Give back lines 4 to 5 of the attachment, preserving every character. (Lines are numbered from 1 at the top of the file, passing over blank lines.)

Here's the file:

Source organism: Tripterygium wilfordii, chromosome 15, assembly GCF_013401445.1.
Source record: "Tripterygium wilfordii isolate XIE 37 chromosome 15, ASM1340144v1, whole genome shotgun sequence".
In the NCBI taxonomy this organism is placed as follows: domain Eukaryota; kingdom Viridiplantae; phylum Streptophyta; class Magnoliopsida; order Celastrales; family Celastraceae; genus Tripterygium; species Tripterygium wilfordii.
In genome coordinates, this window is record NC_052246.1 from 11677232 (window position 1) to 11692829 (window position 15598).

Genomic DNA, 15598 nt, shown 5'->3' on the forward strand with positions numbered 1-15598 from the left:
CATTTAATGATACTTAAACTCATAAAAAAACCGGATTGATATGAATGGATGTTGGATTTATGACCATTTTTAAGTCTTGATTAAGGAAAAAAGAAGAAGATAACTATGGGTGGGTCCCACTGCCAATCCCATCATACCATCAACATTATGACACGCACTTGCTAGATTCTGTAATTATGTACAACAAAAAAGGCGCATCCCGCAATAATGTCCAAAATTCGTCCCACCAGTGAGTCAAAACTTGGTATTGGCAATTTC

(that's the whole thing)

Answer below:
In genome coordinates, this window is record NC_052246.1 from 11677232 (window position 1) to 11692829 (window position 15598).

Genomic DNA, 15598 nt, shown 5'->3' on the forward strand with positions numbered 1-15598 from the left: